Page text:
Pin Me

What Should You Look for When Downloading a Font?

written by: Thursday Bram•edited by: Daniel P. McGoldrick•updated: 9/2/2009

Picking a font for a desktop publishing project involves more than just finding a typeface that matches the style of your project. Being aware of what you need in a font can speed up the time it takes to install a font and finish your project.

  • slide 1 of 3

    Font Formats

    While there are many different file formats that can be used for fonts, some are easier to install and use than others. TrueType fonts, which use the file extension *.ttf and OpenType fonts, which use the file extension *.otf, are among the most common — as well as the easiest to use. Many font directories that you might find fonts through tend to use these two formats — which work on both Macs and PCs.

    There are two other formats that can be somewhat common, the Generic Font file (*.fon) and the Windows Font file (*.fnt). While most computers will be able to add Generic Font files fairly easily, Windows Font files will not work on Macs.

    In general, as long as you use a Mac or Windows computer, TrueType and OpenType fonts will be the best choice.

  • slide 2 of 3

    Included Characters

    Not all fonts are complete: some include a full set of symbols and accented characters, as well as the standard letters and numbers. Others, however, will only provide letters and numerals — and sometimes not even that. Depending on the original purpose the font was developed for, it may only include upper case letters or be missing numbers. That doesn't necessarily make a font a bad choice, as long as you're only planning to use it for titles or accent text. But if you need a font that you can set longer blocks of text in, or you need specific symbols, it's important to look at the font's character map before downloading it.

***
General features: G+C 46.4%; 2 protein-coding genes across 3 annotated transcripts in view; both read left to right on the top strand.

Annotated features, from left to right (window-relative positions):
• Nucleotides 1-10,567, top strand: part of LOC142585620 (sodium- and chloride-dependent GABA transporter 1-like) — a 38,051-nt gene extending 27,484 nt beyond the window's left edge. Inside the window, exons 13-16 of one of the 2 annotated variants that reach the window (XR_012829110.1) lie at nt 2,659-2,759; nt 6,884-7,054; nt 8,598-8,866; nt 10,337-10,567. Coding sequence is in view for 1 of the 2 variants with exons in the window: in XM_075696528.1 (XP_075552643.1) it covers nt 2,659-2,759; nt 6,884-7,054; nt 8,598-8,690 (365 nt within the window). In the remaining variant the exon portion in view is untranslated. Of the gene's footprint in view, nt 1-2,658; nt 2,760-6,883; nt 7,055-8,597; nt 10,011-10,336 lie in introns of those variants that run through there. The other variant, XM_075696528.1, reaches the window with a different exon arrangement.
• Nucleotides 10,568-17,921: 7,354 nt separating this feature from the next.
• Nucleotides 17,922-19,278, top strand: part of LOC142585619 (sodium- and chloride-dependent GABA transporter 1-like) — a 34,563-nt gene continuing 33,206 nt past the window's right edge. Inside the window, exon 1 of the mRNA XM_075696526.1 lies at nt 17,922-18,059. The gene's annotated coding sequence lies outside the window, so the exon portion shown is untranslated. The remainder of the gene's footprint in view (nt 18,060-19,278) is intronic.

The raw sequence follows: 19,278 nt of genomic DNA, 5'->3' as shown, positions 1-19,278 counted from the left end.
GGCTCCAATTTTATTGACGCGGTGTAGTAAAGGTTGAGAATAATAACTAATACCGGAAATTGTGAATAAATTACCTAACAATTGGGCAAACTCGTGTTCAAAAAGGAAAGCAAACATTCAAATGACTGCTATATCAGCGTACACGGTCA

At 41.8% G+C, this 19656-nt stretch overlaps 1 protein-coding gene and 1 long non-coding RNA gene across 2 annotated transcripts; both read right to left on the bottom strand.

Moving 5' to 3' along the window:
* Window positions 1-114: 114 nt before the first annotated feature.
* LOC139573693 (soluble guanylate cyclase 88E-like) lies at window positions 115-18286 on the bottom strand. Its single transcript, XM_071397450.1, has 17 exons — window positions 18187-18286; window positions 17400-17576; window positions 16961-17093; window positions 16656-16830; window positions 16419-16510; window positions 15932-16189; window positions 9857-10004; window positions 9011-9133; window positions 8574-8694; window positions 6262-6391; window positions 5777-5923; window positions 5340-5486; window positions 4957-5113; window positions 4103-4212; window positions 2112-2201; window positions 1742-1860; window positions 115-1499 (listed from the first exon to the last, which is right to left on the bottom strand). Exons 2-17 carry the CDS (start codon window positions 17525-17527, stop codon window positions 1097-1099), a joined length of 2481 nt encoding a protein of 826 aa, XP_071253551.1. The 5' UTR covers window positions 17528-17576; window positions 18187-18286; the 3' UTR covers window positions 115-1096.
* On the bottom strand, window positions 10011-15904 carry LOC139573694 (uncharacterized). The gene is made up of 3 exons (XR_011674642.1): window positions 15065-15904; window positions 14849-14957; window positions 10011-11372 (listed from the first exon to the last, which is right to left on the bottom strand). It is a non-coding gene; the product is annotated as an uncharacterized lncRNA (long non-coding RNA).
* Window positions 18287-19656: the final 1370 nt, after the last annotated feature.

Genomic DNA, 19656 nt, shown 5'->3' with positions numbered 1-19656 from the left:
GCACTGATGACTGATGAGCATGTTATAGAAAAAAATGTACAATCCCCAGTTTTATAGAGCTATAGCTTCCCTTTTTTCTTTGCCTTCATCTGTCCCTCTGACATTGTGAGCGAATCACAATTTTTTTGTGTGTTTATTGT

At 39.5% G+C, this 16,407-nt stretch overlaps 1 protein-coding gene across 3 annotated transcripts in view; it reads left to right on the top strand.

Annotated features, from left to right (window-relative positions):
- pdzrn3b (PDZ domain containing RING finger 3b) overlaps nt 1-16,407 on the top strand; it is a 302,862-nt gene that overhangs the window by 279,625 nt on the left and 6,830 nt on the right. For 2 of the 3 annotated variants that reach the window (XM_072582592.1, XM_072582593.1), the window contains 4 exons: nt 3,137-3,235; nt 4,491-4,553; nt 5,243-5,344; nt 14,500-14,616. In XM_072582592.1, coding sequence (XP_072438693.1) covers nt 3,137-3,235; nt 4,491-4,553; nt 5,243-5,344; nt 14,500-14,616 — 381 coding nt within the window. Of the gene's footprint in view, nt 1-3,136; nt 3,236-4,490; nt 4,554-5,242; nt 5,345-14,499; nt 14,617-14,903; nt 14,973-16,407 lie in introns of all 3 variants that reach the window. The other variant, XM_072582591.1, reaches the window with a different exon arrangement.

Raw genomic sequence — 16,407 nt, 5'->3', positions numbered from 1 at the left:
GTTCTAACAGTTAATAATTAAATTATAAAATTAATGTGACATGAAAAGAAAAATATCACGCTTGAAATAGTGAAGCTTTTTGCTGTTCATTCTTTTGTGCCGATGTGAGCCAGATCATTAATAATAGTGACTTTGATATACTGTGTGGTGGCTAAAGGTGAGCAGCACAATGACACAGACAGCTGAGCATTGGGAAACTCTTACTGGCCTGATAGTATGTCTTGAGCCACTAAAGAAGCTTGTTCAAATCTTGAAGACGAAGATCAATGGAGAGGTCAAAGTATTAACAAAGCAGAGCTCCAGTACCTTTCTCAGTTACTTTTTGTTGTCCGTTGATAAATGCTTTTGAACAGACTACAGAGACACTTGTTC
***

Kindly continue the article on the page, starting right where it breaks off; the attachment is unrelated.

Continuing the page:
Most sites that offer fonts as free downloads or as purchases offer you the ability to look at the font's character map before you download it. Character maps usually display the standard letters and numbers of a font first, and then display symbols and accented letters farther down. As long as you know the specific character you need, you should be able to find it. If no character appears in the space where your necessary letter or symbol should be, you may want to skip that font.

    Some character maps will display boxes or non-characters in the map to fill up space for missing characters. It's important to double-check that an actual character is listed, rather than a space-holder.

  • slide 3 of 3

    Usage and Licenses

    Some free fonts have limitations on what they can be used for: their creators release them for free under a license that only allows for non-commercial use. Using a font not licensed for commercial use can lead to legal issues. It's important to check the license under which the font is available.

    You'll find that some font directories that offer free fonts will list individual license information with each font. Others will simply set a licensing policy for all fonts available on the site. Either way, it's important to read the licensing agreement — you legally agree just by downloading the font — before making your choice.